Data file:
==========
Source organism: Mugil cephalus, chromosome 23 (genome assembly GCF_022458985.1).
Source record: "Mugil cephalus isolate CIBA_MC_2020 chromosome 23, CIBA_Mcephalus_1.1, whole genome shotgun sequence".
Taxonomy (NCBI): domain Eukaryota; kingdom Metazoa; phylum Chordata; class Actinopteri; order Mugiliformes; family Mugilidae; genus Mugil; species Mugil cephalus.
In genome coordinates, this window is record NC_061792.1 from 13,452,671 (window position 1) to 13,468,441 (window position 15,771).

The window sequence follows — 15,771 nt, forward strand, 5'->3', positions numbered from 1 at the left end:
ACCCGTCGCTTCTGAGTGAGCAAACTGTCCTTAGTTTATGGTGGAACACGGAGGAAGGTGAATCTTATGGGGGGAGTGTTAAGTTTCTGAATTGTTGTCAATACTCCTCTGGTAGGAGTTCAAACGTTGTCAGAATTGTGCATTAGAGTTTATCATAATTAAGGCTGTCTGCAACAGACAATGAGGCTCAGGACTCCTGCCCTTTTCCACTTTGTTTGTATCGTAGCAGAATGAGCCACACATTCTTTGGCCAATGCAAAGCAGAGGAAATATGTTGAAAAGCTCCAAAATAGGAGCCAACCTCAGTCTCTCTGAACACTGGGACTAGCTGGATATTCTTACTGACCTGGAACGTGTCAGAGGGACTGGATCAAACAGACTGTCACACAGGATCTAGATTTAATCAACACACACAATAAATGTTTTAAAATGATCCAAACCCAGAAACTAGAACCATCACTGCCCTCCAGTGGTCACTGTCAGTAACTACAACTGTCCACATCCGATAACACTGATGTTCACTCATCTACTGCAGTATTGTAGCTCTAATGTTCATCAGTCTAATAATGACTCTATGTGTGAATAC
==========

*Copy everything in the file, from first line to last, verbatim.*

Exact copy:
Source organism: Mugil cephalus, chromosome 23 (genome assembly GCF_022458985.1).
Source record: "Mugil cephalus isolate CIBA_MC_2020 chromosome 23, CIBA_Mcephalus_1.1, whole genome shotgun sequence".
Taxonomy (NCBI): domain Eukaryota; kingdom Metazoa; phylum Chordata; class Actinopteri; order Mugiliformes; family Mugilidae; genus Mugil; species Mugil cephalus.
In genome coordinates, this window is record NC_061792.1 from 13,452,671 (window position 1) to 13,468,441 (window position 15,771).

The window sequence follows — 15,771 nt, forward strand, 5'->3', positions numbered from 1 at the left end:
ACCCGTCGCTTCTGAGTGAGCAAACTGTCCTTAGTTTATGGTGGAACACGGAGGAAGGTGAATCTTATGGGGGGAGTGTTAAGTTTCTGAATTGTTGTCAATACTCCTCTGGTAGGAGTTCAAACGTTGTCAGAATTGTGCATTAGAGTTTATCATAATTAAGGCTGTCTGCAACAGACAATGAGGCTCAGGACTCCTGCCCTTTTCCACTTTGTTTGTATCGTAGCAGAATGAGCCACACATTCTTTGGCCAATGCAAAGCAGAGGAAATATGTTGAAAAGCTCCAAAATAGGAGCCAACCTCAGTCTCTCTGAACACTGGGACTAGCTGGATATTCTTACTGACCTGGAACGTGTCAGAGGGACTGGATCAAACAGACTGTCACACAGGATCTAGATTTAATCAACACACACAATAAATGTTTTAAAATGATCCAAACCCAGAAACTAGAACCATCACTGCCCTCCAGTGGTCACTGTCAGTAACTACAACTGTCCACATCCGATAACACTGATGTTCACTCATCTACTGCAGTATTGTAGCTCTAATGTTCATCAGTCTAATAATGACTCTATGTGTGAATAC